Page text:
If Pistons want to win, they need to forget niceties

Terry Foster
The Detroit News

Auburn Hills — Pistons guard Brandon Jennings was angry.

Too often Pistons leadership asks young players to do things. They don’t demand it. And Jennings simply wants to see more demanding even if it is the small chore of weight lifting.

He is right. The Pistons need to be tougher with one another.

Here is a message to Andre Drummond and Reggie Jackson and anybody else who wants to take charge. You are too nice.

Being a leader is not always cuddly or stamped with smiley faces. It is not always about being buddies.

The Pistons (7-6) have a chance for a special season. There is talent on this team and Pistons coach Stan Van Gundy has done a wonderful job with this group. However, there are a number of guys not pulling their weight and it needs to be addressed.

The Pistons don’t need the dreaded team meeting. There simply needs to be a team message that bench players, rookies and young players must grow up and share responsibilities.

This group wants to win a championship someday. They are willing to grow together and they are willing to learn together. The problem is the Pistons have a playoff starting unit with an expansion bench.

These guys need to wake up.

“Right now, we’re losing games for the team,” reserve guard Spencer Dinwiddie said. “The starters are playing well. They’re doing their jobs. We come in and we literally are giving up leads. It’s almost ridiculous at this point, so we have to figure it out.’

Or work it out.

A small example of that occurred over the weekend when former teammate Greg Monroe was embarrassed following the Milwaukee Bucks’ 123-86 loss to the Indiana Pacers. The Bucks trailed by as many as 40 points and he did not like what he saw and called out teammates.

“We have to learn how to fight,” Monroe told reporters after the game. “We were in the game at halftime. We’re right there. They make a run and we quit. We can’t do that.”

Here is news for leadership. The Pistons have made two successful championship runs and in both cases leadership wasn’t always nice.

During the 2004 run Ben Wallace could be a prickly pear. He made demands on the defensive end. He pushed for excellence and he pushed for concentration. Big Ben wasn’t always professional about it. If he didn’t believe players were serious about his message, then he went to the media and embarrassed them.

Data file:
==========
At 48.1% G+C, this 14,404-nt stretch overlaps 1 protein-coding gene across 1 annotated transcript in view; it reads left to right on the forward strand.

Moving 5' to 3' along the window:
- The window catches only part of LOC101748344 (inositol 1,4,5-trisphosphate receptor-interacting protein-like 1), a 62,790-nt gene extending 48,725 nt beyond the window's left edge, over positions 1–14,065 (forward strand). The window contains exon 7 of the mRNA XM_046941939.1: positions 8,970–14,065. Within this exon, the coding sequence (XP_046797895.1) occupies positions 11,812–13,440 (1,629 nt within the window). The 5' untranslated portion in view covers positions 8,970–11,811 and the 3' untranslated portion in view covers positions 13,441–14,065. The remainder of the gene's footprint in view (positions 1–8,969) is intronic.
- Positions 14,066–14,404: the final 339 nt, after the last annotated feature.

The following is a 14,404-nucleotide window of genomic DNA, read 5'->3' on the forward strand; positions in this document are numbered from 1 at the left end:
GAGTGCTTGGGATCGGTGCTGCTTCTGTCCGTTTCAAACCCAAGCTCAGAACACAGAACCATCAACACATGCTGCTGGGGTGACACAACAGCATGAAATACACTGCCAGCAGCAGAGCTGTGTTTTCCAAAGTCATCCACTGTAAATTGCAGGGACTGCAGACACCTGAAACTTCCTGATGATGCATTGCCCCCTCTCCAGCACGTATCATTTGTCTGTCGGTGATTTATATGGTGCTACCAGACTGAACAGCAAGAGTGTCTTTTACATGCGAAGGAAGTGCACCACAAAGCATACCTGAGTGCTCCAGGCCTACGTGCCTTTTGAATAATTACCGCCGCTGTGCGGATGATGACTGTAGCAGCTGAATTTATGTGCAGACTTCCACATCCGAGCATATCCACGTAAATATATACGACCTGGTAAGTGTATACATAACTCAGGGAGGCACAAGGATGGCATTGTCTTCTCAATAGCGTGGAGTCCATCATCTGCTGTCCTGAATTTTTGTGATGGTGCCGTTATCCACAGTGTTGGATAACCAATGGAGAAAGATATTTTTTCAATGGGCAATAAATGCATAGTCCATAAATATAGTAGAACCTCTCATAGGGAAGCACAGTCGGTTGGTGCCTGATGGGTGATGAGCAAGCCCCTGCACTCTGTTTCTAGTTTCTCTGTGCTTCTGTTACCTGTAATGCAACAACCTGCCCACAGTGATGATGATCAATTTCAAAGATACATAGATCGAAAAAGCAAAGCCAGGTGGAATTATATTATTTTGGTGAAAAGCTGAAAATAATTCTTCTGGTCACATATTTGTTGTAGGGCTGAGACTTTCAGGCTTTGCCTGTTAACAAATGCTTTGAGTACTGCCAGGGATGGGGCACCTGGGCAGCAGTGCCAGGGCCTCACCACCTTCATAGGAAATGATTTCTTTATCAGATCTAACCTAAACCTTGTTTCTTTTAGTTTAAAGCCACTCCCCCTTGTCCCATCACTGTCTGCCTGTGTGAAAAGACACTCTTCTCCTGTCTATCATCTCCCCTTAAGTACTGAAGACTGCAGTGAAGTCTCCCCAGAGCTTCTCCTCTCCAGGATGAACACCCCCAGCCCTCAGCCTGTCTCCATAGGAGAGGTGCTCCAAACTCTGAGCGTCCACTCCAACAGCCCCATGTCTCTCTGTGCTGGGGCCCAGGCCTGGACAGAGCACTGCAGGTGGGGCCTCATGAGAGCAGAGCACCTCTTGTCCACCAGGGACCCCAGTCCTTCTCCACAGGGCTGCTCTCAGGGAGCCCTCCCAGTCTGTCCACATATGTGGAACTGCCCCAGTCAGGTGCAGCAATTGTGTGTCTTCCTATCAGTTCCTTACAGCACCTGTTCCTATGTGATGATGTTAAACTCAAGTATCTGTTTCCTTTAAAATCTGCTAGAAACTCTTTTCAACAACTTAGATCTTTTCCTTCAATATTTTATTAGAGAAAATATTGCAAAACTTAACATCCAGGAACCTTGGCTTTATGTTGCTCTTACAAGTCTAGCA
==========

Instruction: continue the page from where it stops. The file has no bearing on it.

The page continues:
Chauncey Billups got his point across in stern ways, too.

It was even rougher during the Bad Boys era, which culminated in titles in 1989 and 1990. Isiah Thomas was the leader who had an iron fist. Rick Mahorn and Bill Laimbeer were the sergeants-in-arms. They not only made demands of each other but made demands of the coaching staff and the front office.

Laimbeer questioned if Pistons coach Chuck Daly was fully committed to the team after being named coach of the 1992 Dream Team. Thomas pushed for general manager Jack McCloskey to bolster the Pistons front court.

Thomas once embarrassed a rookie guard, Doug Overton, in front of the team and the media because he didn’t believe he was talented enough or tough enough for the Pistons. He played him a game of one-on-one and told him every move he was going to make before making the move and scoring.

Thomas finished the session by saying, “Doug, Doug you done dug yourself a hole,” as he hit a fade-away jumper on him and walked off the court.

The issue today is that the bench is not performing. It was outscored 51-15 during a 97-95 loss to the Wizards. Reserves cannot be trusted and sometimes coach Stan Van Gundy extends starters for longer than he wants. The result Saturday was a near comeback by the starters who were too punch-drunk to finish the deal.

Eventually the issue will be resolved when Jennings and Jodie Meeks returns. Dinwiddie would fall to the third guard and the Pistons could reduce minutes for Kantavious Caldwell-Pope and would not have to play Reggie Bullock.

Jennings won’t return until around Christmas and Meeks might not be right until spring.

However, the Pistons cannot wait that long to become a whole team. Van Gundy cannot push starters any more than he has during a grueling 82-game season.

That is why the leaders on this team must figure a way to push young players and reserves a little harder.



Pistons at Bucks

Tip-off: 8 p.m. Monday night, BMO Bradley Center, Milwaukee

TV/radio: FSD/WMGC

Outlook: The Pistons face off against former teammate Greg Monroe, who signed as a free agent during the offseason. ... The Bucks have lost their last three games and given up 115, 115 and 123 points. That includes an embarrassing 123-86 loss to the Pacers.